Audrey Richards, the great British anthropologist, once pointed out that the need to eat is the most basic and important of all human drives. We need food more frequently and more urgently than we need sex. The central place of food in our lives has made food one of the major foci of human existence. How we grow, process, distribute, and consume our food often defines us as a society. In our society, the food system has become the target of enormous critique in the last ten years, and also enormous innovation. How does what we eat define us? What does it mean to eat food made in factories and advertised on television, or to seek out "fresh," local or organic food? How do we use food to define ourselves as men and women, as Americans or punks, or Chinese, as children or adults? What does it mean to eat too much, or too little, and how does it define us as social beings? These are the key questions we'll be asking in this course. This course approaches food from two perspectives. The first is the political economy of food. We will look at food as a commodity, and study where it comes from, how it connects members of different societies and social groups as it travels along the commodity chain, and how it creates social and geopolitical inequalities. We will also study food as culture, including the symbolic meanings of different foods in various world cultures, the role of food in defining gender, national identity, and social class. We'll look at food, memory and place, the relationship between food spaces and gender/race, and the role of food in transnational culture.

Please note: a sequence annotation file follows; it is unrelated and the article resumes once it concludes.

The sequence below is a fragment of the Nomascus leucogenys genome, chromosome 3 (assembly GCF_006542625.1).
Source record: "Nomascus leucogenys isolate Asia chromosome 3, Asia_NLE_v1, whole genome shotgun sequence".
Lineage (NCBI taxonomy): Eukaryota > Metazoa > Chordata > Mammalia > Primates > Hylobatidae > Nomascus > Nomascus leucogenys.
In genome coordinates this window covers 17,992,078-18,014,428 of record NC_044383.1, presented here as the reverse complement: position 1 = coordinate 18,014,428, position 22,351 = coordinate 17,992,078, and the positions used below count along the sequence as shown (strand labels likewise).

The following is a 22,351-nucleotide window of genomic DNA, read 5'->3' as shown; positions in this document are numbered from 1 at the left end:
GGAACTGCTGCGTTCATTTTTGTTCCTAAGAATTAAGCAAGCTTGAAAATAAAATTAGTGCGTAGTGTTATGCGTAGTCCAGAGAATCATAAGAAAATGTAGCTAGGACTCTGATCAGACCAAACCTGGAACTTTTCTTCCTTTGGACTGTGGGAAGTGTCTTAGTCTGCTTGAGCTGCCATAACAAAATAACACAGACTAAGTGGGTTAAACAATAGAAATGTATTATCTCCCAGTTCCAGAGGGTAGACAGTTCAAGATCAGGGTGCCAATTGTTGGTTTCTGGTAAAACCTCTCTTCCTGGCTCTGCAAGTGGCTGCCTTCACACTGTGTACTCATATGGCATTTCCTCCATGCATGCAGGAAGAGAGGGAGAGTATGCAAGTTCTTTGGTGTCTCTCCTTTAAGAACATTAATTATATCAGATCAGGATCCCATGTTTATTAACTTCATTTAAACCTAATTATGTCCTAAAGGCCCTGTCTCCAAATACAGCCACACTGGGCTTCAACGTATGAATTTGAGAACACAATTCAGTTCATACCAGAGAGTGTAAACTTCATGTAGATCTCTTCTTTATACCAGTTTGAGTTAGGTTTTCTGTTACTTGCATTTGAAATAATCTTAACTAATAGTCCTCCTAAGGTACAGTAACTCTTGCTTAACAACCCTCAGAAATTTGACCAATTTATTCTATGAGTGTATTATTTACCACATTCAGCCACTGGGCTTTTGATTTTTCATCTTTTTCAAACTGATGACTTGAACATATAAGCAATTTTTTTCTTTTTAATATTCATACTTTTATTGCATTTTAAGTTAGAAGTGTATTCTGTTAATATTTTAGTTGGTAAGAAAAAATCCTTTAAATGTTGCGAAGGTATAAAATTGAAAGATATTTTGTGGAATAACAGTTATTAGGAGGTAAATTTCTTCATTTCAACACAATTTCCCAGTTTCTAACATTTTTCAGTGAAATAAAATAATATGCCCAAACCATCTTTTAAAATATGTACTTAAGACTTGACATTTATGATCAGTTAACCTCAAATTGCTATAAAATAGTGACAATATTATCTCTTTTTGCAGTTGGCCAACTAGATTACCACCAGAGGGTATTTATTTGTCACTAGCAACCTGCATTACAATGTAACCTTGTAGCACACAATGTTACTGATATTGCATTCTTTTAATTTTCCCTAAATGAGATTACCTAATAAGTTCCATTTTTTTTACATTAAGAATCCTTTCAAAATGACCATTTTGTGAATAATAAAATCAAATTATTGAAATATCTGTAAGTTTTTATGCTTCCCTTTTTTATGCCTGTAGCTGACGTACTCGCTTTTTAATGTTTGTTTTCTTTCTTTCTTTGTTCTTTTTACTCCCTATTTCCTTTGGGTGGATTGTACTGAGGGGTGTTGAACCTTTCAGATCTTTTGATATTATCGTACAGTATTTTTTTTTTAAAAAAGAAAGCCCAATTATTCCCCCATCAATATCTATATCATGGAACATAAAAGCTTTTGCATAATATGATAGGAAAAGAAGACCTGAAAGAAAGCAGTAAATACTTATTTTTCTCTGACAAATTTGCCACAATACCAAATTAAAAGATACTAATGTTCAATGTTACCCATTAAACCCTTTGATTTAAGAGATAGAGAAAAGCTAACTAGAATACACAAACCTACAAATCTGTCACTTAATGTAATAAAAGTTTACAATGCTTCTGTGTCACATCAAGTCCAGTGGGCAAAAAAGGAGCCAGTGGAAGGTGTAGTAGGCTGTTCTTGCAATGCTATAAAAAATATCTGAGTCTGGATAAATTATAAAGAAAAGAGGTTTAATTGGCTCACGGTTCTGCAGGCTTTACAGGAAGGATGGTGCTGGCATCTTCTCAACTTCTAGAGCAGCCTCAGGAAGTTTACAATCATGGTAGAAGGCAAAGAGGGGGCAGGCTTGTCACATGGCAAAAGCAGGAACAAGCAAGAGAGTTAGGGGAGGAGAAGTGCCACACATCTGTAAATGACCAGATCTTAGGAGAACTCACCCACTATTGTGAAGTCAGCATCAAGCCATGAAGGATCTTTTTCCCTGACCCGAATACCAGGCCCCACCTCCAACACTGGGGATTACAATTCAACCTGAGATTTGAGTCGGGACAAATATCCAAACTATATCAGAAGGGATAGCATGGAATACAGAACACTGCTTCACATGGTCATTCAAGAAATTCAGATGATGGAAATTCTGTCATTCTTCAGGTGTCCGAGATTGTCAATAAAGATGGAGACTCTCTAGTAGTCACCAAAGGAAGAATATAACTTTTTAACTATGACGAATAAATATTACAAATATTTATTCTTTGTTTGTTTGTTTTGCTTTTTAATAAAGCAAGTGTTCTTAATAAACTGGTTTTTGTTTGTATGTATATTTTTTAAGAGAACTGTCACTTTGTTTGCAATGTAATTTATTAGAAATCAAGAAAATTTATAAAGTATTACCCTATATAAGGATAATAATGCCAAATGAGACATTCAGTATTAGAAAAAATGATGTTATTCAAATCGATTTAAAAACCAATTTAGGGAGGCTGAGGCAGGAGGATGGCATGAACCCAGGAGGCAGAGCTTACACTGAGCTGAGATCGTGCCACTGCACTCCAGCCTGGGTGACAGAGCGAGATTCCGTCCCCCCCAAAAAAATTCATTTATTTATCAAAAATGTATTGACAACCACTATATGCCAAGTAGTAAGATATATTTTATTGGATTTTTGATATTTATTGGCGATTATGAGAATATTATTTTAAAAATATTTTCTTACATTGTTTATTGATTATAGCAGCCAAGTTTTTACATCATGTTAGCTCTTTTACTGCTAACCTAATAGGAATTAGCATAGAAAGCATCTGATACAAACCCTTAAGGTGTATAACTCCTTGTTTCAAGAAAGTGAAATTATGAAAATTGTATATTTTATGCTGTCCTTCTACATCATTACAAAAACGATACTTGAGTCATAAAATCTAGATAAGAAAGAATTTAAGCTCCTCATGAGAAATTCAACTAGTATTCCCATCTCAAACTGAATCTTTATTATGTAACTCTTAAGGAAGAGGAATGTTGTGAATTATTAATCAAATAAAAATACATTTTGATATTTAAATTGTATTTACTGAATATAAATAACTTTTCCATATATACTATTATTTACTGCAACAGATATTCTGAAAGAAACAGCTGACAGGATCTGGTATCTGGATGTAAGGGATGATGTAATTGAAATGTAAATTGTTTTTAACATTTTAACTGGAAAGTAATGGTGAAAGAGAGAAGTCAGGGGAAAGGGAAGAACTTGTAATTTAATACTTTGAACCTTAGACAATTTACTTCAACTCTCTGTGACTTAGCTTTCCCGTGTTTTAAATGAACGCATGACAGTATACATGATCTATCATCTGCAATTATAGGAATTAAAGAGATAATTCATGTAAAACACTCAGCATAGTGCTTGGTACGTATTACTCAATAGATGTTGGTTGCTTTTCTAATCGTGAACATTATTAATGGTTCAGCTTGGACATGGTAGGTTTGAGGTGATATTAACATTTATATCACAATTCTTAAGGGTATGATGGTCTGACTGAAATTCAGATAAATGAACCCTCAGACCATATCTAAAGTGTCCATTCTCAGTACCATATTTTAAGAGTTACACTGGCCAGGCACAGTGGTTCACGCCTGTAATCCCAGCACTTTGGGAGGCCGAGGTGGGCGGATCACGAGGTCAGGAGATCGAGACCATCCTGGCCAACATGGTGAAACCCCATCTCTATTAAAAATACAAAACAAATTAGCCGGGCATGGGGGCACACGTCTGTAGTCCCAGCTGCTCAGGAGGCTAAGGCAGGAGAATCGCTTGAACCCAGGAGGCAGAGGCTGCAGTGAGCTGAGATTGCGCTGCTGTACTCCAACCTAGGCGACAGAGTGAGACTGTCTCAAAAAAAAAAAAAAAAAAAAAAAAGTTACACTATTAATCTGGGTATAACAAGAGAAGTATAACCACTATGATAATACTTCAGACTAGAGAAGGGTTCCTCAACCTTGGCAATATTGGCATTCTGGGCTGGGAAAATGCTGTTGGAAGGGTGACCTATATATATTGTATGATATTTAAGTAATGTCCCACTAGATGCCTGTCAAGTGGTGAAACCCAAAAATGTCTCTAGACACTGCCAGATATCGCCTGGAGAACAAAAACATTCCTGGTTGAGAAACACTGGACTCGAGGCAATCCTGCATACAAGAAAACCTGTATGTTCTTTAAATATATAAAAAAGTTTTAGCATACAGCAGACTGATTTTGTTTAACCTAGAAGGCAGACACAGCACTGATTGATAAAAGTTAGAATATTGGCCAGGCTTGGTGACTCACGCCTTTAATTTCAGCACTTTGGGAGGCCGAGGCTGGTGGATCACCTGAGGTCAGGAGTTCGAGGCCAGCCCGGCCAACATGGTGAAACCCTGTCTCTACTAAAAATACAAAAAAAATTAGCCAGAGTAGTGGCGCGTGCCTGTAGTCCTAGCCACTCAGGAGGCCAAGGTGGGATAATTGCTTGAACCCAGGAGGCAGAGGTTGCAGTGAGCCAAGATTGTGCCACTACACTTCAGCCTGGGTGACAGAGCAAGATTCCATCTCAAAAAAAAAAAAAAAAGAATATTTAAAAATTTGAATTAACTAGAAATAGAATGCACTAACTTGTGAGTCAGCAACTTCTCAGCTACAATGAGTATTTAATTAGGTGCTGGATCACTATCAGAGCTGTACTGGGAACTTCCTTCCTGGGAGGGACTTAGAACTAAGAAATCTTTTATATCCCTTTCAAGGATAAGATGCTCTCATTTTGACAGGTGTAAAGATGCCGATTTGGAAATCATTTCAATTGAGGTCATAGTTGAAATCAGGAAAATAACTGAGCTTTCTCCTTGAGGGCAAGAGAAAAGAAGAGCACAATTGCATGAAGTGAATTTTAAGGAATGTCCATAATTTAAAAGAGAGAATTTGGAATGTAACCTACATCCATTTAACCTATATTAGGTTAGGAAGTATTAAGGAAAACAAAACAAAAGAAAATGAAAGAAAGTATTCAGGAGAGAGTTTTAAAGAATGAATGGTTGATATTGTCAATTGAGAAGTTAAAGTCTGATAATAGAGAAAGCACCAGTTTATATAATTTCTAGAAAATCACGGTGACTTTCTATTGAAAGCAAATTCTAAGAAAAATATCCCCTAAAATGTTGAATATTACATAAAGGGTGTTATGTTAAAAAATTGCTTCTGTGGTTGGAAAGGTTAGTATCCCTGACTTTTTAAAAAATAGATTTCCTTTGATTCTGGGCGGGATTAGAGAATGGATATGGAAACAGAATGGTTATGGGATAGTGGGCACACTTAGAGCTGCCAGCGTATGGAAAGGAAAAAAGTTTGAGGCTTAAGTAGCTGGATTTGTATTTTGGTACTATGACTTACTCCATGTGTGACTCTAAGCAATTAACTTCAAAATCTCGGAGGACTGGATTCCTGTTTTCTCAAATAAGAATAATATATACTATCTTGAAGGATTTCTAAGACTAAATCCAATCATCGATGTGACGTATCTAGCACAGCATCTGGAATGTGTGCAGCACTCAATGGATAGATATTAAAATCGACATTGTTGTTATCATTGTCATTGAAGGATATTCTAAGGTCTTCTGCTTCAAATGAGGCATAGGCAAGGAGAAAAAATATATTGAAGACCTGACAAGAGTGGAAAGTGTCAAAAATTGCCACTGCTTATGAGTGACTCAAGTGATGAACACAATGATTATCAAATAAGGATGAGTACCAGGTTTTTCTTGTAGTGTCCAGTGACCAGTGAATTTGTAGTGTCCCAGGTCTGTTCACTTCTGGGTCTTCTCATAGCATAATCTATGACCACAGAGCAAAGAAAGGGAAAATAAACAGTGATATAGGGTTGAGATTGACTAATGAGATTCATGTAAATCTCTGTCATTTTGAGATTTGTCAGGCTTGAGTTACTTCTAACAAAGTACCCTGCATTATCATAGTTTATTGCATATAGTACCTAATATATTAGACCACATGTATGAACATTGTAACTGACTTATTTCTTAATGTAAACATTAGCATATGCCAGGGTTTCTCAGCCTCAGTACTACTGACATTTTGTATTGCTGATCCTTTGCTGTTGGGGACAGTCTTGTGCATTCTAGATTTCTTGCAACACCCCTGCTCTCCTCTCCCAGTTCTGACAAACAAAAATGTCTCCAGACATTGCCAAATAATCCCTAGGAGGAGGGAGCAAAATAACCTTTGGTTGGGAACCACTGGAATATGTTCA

See the University Catalog for specifics, recommendations, and prerequisites.